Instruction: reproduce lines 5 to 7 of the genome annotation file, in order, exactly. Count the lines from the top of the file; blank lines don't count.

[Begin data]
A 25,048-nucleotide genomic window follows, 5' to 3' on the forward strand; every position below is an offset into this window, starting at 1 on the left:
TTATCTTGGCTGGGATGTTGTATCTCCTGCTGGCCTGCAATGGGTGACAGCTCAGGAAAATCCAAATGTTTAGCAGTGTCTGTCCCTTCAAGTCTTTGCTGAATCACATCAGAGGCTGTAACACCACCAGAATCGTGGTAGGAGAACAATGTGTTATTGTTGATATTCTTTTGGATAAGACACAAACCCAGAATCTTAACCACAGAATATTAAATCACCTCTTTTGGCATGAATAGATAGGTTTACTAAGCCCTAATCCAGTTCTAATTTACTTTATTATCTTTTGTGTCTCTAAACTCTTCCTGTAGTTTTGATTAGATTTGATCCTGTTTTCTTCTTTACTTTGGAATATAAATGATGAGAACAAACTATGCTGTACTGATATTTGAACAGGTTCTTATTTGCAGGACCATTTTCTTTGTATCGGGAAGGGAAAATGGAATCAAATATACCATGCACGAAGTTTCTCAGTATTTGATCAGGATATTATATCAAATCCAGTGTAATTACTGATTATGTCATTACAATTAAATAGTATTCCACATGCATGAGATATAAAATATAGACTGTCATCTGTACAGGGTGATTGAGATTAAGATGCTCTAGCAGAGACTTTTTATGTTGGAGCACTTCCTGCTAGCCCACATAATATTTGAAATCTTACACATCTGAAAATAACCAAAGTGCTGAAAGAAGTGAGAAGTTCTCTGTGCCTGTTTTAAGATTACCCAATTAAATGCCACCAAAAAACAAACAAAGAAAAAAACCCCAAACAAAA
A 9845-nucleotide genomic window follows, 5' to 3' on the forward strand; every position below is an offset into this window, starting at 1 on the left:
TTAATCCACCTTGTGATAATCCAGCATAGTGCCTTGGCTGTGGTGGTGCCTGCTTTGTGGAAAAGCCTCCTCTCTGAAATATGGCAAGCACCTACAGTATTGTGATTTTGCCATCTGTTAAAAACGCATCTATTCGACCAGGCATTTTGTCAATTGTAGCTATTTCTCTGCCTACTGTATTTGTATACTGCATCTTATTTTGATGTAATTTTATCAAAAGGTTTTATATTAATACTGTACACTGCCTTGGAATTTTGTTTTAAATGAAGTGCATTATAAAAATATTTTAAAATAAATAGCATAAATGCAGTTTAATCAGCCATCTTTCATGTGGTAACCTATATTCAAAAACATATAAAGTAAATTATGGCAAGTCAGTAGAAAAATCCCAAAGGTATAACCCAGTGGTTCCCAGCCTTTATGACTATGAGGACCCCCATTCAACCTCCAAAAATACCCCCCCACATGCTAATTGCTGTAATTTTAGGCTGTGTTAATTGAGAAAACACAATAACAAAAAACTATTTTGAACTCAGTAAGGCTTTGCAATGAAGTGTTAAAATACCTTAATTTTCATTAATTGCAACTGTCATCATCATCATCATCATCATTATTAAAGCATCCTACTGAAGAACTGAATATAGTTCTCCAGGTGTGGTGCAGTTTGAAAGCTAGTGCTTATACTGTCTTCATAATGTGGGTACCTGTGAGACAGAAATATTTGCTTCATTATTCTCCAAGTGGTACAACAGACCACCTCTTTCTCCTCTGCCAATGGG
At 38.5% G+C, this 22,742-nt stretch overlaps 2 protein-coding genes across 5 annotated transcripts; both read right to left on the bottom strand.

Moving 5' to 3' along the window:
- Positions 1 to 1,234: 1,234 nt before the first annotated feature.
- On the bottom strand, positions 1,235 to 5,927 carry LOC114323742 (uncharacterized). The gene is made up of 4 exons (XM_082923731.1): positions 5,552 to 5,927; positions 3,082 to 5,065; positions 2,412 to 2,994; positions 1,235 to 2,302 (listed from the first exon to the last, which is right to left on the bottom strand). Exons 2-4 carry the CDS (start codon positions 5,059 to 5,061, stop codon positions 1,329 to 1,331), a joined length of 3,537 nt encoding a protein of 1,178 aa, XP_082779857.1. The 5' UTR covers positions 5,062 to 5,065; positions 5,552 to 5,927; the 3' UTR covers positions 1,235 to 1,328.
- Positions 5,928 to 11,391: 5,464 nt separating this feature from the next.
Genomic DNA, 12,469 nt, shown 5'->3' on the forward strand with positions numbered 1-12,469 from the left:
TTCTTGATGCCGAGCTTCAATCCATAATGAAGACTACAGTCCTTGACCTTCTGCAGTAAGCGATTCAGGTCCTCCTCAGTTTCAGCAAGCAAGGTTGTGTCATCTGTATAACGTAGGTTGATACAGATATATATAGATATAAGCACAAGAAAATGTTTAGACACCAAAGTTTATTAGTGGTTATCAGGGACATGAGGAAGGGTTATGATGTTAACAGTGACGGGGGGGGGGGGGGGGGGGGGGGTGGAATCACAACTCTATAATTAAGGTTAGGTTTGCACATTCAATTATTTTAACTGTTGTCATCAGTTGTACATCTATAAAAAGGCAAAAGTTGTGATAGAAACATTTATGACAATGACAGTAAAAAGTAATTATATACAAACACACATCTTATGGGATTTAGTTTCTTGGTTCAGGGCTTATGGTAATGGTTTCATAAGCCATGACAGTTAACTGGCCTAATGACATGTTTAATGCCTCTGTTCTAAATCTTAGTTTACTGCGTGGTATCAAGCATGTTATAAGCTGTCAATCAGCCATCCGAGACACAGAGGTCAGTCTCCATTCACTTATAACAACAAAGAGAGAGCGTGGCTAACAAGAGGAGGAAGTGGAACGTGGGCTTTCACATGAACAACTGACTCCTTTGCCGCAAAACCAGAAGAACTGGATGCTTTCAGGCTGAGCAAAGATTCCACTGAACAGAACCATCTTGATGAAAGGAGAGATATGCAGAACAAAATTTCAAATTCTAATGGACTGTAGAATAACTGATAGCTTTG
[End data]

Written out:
At 38.5% G+C, this 22,742-nt stretch overlaps 2 protein-coding genes across 5 annotated transcripts; both read right to left on the bottom strand.

Moving 5' to 3' along the window:
- Positions 1 to 1,234: 1,234 nt before the first annotated feature.